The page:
December 2, 2020 report
Sediment cores from Dogger Littoral suggest Dogger Island survived ancient tsunami
A team of researchers affiliated with several institutions in the U.K. has found evidence that suggests the ancient Dogger Island survived a tsunami approximately 8,150 years ago. In their paper published in the journal Antiquity, the group describes their analysis of core samples taken from the sea bed where Dogger Island was once located and what they found.
From approximately 110,000 to 12,000 years ago, the Earth experienced a glacial period—the ice buildup led to falling ocean levels, exposing land around the globe. One of those land areas was a fertile plain located in what is now the southern part of the North Sea—it connected Europe and England and has been named Doggerland. As the planet warmed and the ice melted, Doggerland began to disappear beneath the sea to the extent that by approximately 8,200 years ago, almost all of it was below the sea. The exception was Dogger Island and its surrounding archipelago. Then, approximately 8,150 years ago, an underwater slide occurred off the coast of what is now modern Norway, which created a tsunami that reached what had once been Doggerland. Prior research had suggested the giant wave inundated Dogger Island and the archipelago and left it permanently underwater. In this new effort, the researchers have found evidence that much of the island survived the tsunami, which then disappeared many years later due to rising ocean levels.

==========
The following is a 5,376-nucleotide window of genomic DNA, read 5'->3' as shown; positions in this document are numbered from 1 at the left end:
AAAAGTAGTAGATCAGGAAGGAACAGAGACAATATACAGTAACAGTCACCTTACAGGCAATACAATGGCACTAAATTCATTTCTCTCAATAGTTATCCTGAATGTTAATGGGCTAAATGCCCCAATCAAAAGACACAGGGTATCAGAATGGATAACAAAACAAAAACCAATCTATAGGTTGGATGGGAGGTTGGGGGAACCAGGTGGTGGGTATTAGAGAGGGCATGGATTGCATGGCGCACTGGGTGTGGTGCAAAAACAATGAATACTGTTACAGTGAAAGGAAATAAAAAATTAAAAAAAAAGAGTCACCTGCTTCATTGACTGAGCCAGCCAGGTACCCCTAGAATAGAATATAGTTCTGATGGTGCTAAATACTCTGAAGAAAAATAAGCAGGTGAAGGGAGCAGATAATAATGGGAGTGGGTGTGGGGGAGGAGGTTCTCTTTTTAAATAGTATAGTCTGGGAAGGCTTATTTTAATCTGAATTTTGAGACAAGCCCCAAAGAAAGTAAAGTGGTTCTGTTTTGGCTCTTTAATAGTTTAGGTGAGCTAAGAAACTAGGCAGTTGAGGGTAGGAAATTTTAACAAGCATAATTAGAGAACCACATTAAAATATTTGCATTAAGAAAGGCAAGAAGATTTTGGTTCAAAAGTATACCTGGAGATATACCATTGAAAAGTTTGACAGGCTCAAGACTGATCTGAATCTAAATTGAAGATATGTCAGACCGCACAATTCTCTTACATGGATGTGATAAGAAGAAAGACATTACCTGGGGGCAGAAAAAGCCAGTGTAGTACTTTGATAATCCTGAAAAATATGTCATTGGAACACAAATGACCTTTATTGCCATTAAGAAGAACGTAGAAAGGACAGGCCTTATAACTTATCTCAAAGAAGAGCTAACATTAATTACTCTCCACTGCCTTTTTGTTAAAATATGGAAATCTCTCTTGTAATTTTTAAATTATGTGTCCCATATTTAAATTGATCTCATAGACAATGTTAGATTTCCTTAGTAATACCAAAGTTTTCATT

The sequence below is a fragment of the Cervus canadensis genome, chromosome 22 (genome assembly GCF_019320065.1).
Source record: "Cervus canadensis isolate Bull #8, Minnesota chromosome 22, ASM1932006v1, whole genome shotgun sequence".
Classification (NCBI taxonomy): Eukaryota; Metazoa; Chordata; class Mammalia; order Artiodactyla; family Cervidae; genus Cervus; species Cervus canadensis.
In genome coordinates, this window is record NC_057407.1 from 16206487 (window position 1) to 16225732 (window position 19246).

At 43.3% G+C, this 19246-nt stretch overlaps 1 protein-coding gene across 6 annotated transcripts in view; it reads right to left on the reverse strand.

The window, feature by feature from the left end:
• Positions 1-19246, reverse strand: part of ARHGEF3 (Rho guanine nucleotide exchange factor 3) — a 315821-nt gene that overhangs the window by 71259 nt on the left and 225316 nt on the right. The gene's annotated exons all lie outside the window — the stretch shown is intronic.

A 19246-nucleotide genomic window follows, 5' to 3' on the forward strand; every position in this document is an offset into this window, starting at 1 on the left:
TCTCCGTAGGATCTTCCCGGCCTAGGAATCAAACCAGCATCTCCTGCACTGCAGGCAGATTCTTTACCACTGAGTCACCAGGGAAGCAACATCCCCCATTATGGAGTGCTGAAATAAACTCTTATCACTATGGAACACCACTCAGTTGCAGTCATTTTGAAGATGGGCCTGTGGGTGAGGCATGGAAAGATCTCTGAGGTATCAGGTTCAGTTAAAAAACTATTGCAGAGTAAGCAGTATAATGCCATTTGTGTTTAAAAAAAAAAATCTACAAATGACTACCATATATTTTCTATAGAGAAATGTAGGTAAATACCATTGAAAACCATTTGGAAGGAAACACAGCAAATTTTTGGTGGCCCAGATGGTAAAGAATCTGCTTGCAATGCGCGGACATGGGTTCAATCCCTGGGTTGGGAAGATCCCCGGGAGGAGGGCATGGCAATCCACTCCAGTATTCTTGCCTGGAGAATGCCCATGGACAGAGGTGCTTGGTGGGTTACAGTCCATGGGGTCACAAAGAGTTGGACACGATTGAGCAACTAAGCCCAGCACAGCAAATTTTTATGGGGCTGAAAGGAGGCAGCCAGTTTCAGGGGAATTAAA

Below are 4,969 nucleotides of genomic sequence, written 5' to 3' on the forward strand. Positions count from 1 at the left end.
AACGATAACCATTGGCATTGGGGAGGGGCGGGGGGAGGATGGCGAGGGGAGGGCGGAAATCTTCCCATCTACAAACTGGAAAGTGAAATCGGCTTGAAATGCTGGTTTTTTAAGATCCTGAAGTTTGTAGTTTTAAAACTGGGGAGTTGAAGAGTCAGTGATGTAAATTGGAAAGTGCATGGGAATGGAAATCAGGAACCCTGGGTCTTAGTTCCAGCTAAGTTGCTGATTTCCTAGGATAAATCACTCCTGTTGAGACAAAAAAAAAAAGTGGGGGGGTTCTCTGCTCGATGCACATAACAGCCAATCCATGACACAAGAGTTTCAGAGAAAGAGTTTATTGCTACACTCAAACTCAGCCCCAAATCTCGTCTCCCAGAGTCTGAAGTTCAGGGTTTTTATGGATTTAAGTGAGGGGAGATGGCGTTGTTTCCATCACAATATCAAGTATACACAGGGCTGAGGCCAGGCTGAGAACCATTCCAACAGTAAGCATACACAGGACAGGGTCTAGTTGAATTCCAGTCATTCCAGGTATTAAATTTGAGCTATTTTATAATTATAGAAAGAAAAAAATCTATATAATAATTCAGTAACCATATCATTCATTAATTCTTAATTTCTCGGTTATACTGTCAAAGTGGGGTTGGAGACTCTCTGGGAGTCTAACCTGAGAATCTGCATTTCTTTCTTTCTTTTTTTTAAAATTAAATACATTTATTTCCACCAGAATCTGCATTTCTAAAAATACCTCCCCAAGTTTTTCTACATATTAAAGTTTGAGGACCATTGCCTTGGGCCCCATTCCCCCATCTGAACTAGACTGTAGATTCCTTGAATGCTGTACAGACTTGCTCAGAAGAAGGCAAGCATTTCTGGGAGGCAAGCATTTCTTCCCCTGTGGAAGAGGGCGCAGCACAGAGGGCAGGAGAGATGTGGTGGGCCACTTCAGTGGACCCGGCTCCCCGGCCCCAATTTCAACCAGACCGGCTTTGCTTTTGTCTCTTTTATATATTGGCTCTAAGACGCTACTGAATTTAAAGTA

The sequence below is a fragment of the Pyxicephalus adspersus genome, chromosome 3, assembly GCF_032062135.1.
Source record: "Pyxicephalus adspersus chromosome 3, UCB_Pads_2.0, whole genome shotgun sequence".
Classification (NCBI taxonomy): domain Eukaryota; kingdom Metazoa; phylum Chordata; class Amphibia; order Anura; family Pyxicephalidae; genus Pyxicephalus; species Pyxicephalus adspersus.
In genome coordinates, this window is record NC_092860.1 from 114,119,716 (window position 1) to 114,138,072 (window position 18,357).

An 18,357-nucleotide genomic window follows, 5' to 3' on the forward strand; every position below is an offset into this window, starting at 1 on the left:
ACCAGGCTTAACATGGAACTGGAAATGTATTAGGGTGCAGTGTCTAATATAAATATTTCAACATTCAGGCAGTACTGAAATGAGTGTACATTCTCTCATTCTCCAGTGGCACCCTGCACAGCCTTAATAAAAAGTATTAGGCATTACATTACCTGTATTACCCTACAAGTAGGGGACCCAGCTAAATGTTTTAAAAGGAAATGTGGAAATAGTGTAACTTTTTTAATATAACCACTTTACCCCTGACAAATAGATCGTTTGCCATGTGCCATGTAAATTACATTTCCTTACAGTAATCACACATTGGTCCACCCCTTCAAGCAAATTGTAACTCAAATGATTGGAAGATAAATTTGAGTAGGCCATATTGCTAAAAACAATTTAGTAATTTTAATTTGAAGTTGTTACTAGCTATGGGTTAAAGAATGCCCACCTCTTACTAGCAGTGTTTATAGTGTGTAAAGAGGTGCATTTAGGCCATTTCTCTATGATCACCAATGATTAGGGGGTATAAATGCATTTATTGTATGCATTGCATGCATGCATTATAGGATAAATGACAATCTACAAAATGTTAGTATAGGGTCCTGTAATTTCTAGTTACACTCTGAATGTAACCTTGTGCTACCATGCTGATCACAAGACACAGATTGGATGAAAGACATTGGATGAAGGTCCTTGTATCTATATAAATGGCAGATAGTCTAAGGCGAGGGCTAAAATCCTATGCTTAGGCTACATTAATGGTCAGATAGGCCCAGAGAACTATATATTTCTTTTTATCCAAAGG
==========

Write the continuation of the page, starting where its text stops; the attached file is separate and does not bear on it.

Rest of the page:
The work involved collecting core samples from the sea bottom in areas that used to be part of Dogger Island (now called Dogger Littoral) and looking for evidence of the tsunami. The researchers found traces of material pushed around by the tsunami, such as broken shells. But this evidence was only found in low-lying parts of the island. Cores taken from the higher parts of what had once been an island had no such debris, indicating that the tsunami had not washed over the whole island. The researchers suggest that higher elevations of the island survived the tsunami—it was only the lowlands and valleys that were covered. And this suggests the island existed longer than previously thought, possibly impacting the movement of Neolithic farmers from Europe into England.
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